Conor McGregor right at the heart of major UFC and USADA dispute
"We can confirm that Conor McGregor has re-entered the USADA testing pool."
It has been confirmed that The United States Anti-Doping Agency (USADA) will end it's partnership with UFC over a disagreement regarding Conor McGregor.
The Irish megastar has re-entered the USADA testing pool, but in order to compete in the UFC again, McGregor would have to be in the pool for at least six months, return at least two negative tests, and zero positive ones, for him to fight again.
McGregor hasn't fought since he broke his leg in a second straight loss to Dustin Porier back in July 2021, and if protocol was met, then we wouldn't see him back in the cage until at least April 2024.
However, USADA won't actually be able to enforce this because their deal with the UFC will end on January after the relationship between the two organisations became ‘untenable’.
USADA confirmed that they were uncomfortable with the saga that was sparked when McGregor suggested that they might make an exception for him, so he can return to the sport at an earlier date.
USADA confirm split with UFC amid Conor McGregor dispute
Here is a statement from USADA CEO Travis T. Tygart regarding Conor McGregor re-entering the testing pool.
“We can confirm that Conor McGregor has re-entered the USADA testing pool as of Sunday, October 8, 2023.
"We have been clear and firm with the UFC that there should be no exception given by the UFC for McGregor to fight until he has returned two negative tests and been in the pool for at least six months.
"The rules also allow USADA to keep someone in the testing pool longer before competing based on their declarations upon entry in the pool and testing results. Unfortunately, we do not currently know whether the UFC will ultimately honor the six-month or longer requirement because, as of January 1, 2024, USADA will no longer be involved with the UFC Anti-Doping Program.
"Despite a positive and productive meeting about a contract renewal in May 2023, the UFC did an about-face and informed USADA on Monday, October 9, that it was going in a different direction.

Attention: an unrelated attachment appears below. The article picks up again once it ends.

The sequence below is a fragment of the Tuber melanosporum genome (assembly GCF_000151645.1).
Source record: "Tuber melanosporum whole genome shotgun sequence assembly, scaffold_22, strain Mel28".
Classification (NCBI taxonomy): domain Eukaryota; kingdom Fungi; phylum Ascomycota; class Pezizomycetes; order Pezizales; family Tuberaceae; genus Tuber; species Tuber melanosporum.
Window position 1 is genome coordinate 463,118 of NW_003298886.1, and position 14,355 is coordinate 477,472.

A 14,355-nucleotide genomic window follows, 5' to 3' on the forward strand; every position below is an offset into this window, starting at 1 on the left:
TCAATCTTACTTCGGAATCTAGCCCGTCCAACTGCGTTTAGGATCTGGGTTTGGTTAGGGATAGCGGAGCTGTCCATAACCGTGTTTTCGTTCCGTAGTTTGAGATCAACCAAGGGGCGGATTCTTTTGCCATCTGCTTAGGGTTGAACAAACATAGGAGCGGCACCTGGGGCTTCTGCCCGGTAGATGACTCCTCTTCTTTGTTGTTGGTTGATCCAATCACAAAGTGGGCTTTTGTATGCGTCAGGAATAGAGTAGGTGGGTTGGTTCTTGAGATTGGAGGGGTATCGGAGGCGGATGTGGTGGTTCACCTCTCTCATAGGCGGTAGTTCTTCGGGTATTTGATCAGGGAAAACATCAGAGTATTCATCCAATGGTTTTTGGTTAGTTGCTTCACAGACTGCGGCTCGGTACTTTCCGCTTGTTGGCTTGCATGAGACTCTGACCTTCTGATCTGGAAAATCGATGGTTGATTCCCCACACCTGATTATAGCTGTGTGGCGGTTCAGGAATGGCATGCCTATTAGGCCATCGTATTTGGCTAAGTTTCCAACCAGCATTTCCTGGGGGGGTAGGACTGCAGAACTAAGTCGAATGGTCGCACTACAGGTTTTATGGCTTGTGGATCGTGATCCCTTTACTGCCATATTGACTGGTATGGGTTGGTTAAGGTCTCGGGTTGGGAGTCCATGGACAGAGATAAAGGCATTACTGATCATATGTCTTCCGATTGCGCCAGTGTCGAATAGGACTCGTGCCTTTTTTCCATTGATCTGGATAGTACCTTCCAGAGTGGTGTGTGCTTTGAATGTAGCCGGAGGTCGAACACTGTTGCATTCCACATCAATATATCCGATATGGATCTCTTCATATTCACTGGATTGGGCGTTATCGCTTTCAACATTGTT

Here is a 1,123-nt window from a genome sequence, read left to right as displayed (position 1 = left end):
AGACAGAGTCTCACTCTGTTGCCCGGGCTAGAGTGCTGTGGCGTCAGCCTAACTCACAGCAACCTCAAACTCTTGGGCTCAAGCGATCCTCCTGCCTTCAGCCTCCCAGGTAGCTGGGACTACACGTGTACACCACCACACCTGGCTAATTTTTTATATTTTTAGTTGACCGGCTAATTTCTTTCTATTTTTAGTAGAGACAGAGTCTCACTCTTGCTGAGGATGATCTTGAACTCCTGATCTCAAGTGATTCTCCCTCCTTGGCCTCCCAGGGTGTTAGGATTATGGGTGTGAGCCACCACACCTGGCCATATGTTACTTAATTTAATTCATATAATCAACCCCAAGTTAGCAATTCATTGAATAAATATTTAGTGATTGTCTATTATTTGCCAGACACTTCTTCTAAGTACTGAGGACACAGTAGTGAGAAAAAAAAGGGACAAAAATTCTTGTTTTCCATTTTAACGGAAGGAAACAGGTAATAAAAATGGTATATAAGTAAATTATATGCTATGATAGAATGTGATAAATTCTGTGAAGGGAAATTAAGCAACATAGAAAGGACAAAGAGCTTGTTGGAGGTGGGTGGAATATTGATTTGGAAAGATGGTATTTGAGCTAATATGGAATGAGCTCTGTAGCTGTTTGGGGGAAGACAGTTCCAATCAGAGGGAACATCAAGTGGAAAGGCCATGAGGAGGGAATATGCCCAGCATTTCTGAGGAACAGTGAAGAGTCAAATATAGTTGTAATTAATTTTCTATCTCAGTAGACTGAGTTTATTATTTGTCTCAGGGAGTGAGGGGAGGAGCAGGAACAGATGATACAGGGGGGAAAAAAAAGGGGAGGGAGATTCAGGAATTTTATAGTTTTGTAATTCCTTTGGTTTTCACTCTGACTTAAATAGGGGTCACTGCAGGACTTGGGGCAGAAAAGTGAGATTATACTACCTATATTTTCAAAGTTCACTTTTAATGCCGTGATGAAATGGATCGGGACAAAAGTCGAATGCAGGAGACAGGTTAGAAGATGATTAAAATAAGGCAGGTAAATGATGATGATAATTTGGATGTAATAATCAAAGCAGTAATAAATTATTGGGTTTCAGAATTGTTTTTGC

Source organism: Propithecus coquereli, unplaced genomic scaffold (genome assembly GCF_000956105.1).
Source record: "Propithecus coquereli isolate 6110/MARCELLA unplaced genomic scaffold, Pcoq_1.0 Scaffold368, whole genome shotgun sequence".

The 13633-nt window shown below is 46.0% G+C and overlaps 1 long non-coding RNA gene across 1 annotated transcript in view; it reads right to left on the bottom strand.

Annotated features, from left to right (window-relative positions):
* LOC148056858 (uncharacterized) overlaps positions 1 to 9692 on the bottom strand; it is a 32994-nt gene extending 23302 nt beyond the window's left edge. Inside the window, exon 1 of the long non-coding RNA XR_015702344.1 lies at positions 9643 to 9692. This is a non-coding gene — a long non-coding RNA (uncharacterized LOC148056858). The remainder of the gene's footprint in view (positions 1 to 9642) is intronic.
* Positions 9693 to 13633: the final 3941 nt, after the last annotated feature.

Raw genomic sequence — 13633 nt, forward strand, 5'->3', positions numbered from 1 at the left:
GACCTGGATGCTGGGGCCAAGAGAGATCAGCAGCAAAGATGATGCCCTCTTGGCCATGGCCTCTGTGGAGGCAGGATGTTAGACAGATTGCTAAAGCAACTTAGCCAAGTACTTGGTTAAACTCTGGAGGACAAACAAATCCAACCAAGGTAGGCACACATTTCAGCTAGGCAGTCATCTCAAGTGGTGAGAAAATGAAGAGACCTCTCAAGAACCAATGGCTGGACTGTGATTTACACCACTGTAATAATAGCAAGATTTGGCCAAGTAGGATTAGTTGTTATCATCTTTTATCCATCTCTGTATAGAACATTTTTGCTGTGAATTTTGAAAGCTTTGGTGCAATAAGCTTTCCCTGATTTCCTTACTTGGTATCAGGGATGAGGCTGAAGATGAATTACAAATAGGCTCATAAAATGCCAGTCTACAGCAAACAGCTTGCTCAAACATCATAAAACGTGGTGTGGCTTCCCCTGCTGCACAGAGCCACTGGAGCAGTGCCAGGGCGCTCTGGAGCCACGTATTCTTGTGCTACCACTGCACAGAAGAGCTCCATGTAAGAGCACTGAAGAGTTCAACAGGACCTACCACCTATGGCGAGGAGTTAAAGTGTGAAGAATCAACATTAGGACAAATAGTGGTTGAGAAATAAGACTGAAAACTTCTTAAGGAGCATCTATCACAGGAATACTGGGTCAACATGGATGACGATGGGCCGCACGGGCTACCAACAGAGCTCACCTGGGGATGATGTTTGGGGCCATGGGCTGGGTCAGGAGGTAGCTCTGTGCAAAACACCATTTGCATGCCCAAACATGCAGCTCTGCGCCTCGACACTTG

"We are disappointed for UFC athletes, who are independent contractors who rely on our independent, gold-standard global program to protect their rights to a clean, safe, and fair Octagon.
"The UFC’s move imperils the immense progress made within the sport under USADA’s leadership. The relationship between USADA and UFC became untenable given the statements made by UFC leaders and others questioning USADA’s principled stance that McGregor not be allowed to fight without being in the testing pool for at least six months.
"One UFC commentator echoed this, recently declaring that USADA should not oversee the UFC program since we held firm to the six-month rule involving McGregor, and since we do not allow fighters without an approved medical basis to use performance-enhancing drugs like experimental, unapproved peptides or testosterone for healing or injuries simply to get back in the Octagon.
"Fighters’ long-term health and safety — in addition to a fair and level playing field — are more important to USADA than short-term profits at the expense of clean athletes.
"USADA is proud of the work we've done over the past eight years to clean up the UFC, and we will continue to provide our unparalleled service to UFC athletes through the remainder of our current contract, which ends December 31, 2023. As always, we will continue to uphold the rights and voices of clean athletes in all sport.”
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